, 15 June, 2020 / 6:20 PM
In a bid to tackle COVID-19 crisis in Africa, the leadership of the development and humanitarian arm of the Catholic Bishops of England and Wales, Catholic Agency for Overseas Development (CAFOD) has acknowledged the significant role of radio and partnered with broadcasting outlets in Uganda, Sierra Leone and South Sudan to reach out to community members with reliable information about the pandemic.
“Today, radio is still a crucial tool used by local experts across the world to provide life-saving information to people who can’t rely on newspapers, who don’t read, or who can’t trust the information sources otherwise available to them,” CAFOD leadership reported.
In Uganda where various church leaders and organizations are running messages on COVID-19 across Catholic and national radios, CAFOD is sponsoring the broadcasting of “trusted information” on preventing the spread of coronavirus such as staying at home, regular hand washing and avoiding social gatherings.
“The messages also ask listeners not to discriminate against people who have recovered from coronavirus and to pray for the end of the pandemic in hope and solidarity with each other,” the leadership of the UK-based agency reported June 12, referencing their initiative that is inspired by St. Oscar Romero, the El Salvador Archbishop known for having engaged radio as a tool for evangelizing and fighting injustice.
In the West African nation of Sierra Leone, CAFOD’s leadership is building on the work done during the fight against Ebola and has mobilized faith leaders across the country to spread prevention messages.
“We have radio jingles going on community radio stations, and we recently started a show where we have one Christian and one Muslim faith leader go onto the show and talk about the information (on COVID-19),” the leadership of the aid agency has reported.
“We need to counteract the false information, because that can spread faster than the real information,” CAFOD leaders have noted and added, “We are making sure people get the real information.”
In the world’s youngest nation, South Sudan, CAFOD officials are facilitating local organizations to deliver radio messages informing communities about the hygiene measures that can minimize the risks of contracting COVID-19.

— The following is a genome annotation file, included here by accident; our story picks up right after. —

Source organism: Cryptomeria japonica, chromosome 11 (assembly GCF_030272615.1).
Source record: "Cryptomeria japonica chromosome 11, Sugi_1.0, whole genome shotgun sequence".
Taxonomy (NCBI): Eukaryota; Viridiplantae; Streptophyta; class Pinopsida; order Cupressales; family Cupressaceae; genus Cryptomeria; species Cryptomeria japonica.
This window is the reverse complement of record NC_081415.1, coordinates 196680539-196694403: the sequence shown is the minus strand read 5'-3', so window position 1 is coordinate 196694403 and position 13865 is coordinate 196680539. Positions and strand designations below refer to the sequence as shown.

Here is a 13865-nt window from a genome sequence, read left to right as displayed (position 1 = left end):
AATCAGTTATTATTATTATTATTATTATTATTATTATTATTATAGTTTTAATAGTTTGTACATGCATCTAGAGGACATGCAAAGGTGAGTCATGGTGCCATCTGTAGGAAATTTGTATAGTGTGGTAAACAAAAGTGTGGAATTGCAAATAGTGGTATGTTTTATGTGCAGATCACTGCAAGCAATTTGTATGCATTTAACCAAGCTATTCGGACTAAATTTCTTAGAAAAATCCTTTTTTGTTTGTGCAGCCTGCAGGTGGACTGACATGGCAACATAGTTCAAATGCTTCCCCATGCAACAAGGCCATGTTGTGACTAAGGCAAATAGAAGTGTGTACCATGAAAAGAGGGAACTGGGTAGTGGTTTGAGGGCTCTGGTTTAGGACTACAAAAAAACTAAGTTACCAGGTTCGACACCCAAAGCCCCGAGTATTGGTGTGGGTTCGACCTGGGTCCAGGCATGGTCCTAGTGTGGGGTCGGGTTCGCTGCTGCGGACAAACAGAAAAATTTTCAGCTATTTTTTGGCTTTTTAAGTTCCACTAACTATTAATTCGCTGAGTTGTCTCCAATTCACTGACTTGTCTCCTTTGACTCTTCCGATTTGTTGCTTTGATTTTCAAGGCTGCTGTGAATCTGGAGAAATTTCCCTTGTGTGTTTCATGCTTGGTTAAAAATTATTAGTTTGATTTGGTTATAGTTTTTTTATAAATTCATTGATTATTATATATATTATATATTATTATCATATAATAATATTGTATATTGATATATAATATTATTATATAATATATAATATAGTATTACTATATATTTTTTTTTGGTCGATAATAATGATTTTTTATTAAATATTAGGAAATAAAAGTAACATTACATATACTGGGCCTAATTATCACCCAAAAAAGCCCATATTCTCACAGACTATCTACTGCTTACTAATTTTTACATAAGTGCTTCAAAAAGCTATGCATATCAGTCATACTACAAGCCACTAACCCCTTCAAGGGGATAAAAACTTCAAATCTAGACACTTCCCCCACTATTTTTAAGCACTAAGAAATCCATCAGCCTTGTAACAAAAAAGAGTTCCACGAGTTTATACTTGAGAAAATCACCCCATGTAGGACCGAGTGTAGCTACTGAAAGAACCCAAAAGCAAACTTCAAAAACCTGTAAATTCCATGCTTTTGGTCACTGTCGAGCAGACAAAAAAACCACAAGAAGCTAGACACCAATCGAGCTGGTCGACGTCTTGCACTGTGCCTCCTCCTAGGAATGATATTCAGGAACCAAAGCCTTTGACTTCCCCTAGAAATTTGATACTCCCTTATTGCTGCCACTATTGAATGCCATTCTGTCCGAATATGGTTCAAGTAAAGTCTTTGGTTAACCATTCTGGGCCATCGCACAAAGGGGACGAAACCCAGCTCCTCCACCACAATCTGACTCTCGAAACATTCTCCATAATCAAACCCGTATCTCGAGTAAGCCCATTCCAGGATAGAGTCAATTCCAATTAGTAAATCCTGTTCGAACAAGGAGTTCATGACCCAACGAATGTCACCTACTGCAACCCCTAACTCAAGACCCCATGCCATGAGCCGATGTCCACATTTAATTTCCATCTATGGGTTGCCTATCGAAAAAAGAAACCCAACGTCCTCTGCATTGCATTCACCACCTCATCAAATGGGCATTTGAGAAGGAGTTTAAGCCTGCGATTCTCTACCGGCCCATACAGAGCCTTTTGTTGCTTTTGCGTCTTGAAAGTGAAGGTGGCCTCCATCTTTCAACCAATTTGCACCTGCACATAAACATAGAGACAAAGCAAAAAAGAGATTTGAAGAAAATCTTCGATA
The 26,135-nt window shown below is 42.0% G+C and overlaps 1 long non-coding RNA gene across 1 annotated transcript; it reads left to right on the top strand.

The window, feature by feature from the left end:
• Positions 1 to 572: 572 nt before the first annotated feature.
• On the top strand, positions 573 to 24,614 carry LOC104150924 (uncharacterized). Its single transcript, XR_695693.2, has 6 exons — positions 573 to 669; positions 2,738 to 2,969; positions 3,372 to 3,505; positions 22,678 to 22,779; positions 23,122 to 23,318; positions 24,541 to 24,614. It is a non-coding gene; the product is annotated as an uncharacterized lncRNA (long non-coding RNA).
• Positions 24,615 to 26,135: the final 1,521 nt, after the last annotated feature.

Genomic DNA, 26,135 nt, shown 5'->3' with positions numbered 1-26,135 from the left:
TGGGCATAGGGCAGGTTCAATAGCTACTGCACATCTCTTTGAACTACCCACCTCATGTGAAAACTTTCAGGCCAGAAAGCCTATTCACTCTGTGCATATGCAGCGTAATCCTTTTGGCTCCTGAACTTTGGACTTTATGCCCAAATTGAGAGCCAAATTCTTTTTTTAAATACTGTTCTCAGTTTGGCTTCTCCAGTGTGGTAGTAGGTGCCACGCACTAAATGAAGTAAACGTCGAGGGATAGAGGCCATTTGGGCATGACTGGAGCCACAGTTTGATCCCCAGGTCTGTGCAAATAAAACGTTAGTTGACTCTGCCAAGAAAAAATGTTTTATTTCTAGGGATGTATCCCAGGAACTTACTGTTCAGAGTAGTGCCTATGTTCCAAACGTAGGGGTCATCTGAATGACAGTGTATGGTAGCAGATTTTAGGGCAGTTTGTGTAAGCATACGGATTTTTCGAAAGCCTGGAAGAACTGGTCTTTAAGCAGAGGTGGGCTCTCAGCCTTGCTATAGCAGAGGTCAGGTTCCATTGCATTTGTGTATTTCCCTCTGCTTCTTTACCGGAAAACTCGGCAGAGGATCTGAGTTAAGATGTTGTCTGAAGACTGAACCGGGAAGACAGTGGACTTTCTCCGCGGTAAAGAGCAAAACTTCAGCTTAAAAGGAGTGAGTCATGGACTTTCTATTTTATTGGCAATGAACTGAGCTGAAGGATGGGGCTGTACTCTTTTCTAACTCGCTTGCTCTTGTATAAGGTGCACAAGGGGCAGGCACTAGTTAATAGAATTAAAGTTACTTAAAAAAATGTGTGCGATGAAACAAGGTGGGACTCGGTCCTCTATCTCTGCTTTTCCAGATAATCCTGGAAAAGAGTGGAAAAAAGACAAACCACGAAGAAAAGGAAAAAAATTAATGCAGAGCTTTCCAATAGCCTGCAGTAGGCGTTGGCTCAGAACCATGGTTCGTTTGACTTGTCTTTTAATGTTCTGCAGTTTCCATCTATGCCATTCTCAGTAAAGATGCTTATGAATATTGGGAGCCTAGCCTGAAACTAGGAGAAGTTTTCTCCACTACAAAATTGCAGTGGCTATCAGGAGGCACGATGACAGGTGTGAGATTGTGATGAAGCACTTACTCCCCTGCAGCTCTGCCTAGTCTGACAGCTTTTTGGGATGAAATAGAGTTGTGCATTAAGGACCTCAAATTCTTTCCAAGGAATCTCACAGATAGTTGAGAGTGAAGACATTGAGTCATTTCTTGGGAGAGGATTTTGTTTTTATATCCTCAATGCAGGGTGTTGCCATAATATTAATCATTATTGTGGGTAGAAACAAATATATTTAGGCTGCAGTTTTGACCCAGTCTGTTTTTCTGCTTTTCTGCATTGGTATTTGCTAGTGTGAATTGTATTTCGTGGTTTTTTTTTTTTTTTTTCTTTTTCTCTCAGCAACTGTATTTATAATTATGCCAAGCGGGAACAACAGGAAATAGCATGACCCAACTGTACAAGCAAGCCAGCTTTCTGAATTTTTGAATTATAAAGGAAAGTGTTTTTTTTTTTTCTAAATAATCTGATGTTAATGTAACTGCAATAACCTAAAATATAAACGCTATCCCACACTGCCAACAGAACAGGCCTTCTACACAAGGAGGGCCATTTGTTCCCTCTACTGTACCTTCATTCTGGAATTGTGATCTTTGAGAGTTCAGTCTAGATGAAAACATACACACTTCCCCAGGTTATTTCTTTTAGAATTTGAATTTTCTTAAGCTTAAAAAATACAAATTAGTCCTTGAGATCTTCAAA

“In harder to reach areas, where we can’t use radio, we are broadcasting the same messages locally, with megaphones,” the leadership of the 58-year-old Catholic agency has reported in reference to their initiatives in South Sudan.
These community groups, the officials note, “are making sure that the messages are adaptable, and translated into local languages.”
They add, “We can also broadcast information and advice around domestic violence, which has risen during lockdown.”
In their COVID-19 response in Africa, CAFOD officials are working in close partnership with local faith leaders whom they consider “critical.”
“These leaders are pivotal in making sure life-saving messages are acted upon and also in breaking down the prejudice that can be shown to sufferers and survivors of a disease,” CAFOD’s Director of Humanitarian Response, Matthew Carter has been quoted as saying.
According to the CAFOD official, the experience of local faith leaders is of great help as the agency can use them to deliver “clear and accurate information” and promote good hygiene practices.
Founded in 1962 by Jacquie Stuyt and Elspeth Orchard, CAFOD works with some of the “most hard-to-reach” communities across Africa, Asia, Latin America and the Middle East, helping the poorest and most marginalized people.
In sub-Saharan Africa where it has been operating since the 1970s, the Catholic agency has partners engaged in programs across 14 countries.
ACI Africa was officially inaugurated on August 17, 2019 as a continental Catholic news agency at the service of the Church in Africa. Headquartered in Kenya’s capital, Nairobi, this media apostolate will strive to facilitate the telling of Africa’s story by providing media coverage of Catholic events on the African continent, giving visibility to the activities of the Church across Africa where statistics show significant growth in numbers and the continent gradually becoming the axis of Catholicism. This is expected to contribute to an awareness of and appreciation for the significant role of the Church in Africa and over time, the realization of a realistic image of Africa that often receives negative media framing.
Father Don Bosco Onyalla
Editor-in-Chief, ACI Africa